Thousands evacuated from besieged Syrian towns under swap deal

Opposition fighters monitor a bus convoy in rebel-held Rashidin, west of Aleppo, on Friday.

Story highlights

  • Rebels leave town of Madaya near Damascus
  • Shia civilians from northwest villages arrive in cross-over town near Aleppo

(CNN)The evacuation of thousands of rebels and civilians is underway in Syria as part of a demographic exchange deal involving four separate towns and villages in the war-torn country.

The rebel-held towns of Madaya and Zabadani in southwest Syria are being evacuated along with the mainly Shia villages of Al-Fu'ah and Kafriya in the northwest.
Madaya and Zabadani are held by anti-government fighters but have been under siege from forces loyal to the regime. The other two villages are government-held but besieged by rebel forces.
More than two thousand rebel fighters, their families and other civilians are in the convoy that left Madaya early Friday in the direction of rebel-controlled Idlib, according to the London-based Syrian Observatory for Human Rights (SOHR).
Syrians on a bus from government-held villages make their way through a rebel-held area west of Aleppo.
"The convoy includes at least 60 buses and ambulances carrying the injured and ill people, on board of this convoy there are about 2200 people," SOHR said in a tweeted statement.
The SOHR also said a convoy of 75 buses carrying 5,000 people from Al-Fu'ah and Kafriya had crossed into a part of Aleppo held by the government.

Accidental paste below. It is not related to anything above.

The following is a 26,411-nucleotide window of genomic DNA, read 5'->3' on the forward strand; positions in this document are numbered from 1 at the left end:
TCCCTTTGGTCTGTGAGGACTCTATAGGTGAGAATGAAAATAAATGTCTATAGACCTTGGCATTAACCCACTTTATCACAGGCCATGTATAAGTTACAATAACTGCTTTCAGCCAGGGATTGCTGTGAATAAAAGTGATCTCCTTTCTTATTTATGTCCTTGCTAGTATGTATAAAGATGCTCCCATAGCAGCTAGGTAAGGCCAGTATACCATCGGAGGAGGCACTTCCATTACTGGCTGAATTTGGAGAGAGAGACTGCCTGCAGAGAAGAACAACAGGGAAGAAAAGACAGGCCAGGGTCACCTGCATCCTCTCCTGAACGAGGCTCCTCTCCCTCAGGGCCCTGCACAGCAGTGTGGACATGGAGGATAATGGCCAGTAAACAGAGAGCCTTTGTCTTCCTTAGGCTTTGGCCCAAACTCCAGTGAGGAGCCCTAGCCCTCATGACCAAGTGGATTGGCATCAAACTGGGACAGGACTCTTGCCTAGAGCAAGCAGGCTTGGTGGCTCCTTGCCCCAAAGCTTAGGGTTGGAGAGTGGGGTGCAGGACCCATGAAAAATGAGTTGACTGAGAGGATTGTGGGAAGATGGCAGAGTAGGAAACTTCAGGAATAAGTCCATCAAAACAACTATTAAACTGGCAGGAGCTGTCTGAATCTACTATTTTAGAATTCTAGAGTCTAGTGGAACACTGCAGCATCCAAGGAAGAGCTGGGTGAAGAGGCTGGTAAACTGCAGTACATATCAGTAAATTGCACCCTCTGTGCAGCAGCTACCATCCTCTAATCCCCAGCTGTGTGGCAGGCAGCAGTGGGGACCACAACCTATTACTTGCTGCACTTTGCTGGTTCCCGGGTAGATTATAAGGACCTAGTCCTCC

That convoy was earlier seen in Rashidin, an Aleppo suburb that is partly controlled by anti-regime Sunni fighters that had to be crossed in order to reach the parts of Aleppo under government control.
One of the people that left Madaya this morning is Muhammad Darwish, a 26-year-old dentistry student, who was working in a medical facility in the town during the siege.
A photo taken by Muhammad Darwish from a bus as it leaves Madaya on April 14.
"It's a long, sad day," he told CNN from the Idlib-bound bus he was traveling on with around 40 other people. "I feel anger, sadness and happiness. Happiness to finish the siege, but now I'm so sad. "
"I don't know what will happen to the people who stayed there and I don't know what will happen to me, or to all my friends who got out with me," he said. "We don't know anything. It's a non-future."
Syrian children prepare mattresses for tents that will house evacuees from Zabadani.
The evacuation of civilians from Zabadani, a southwestern hill station town near the Lebanon border, is expected to begin later on Friday.
The transfers are part of a Shia-Sunni exchange agreement between the government and insurgents who have been fighting a civil war for six years.
The deal was brokered by Iran and Qatar, AFP reported.
The SOHR said parts of Al-Fu'ah and Kafriya came under fire yesterday as people gathered to get on the buses, injuring a woman and a child.
CNN's Eyad Kourdi, Eliza Mackintosh and Deborah Bloom contributed to this report.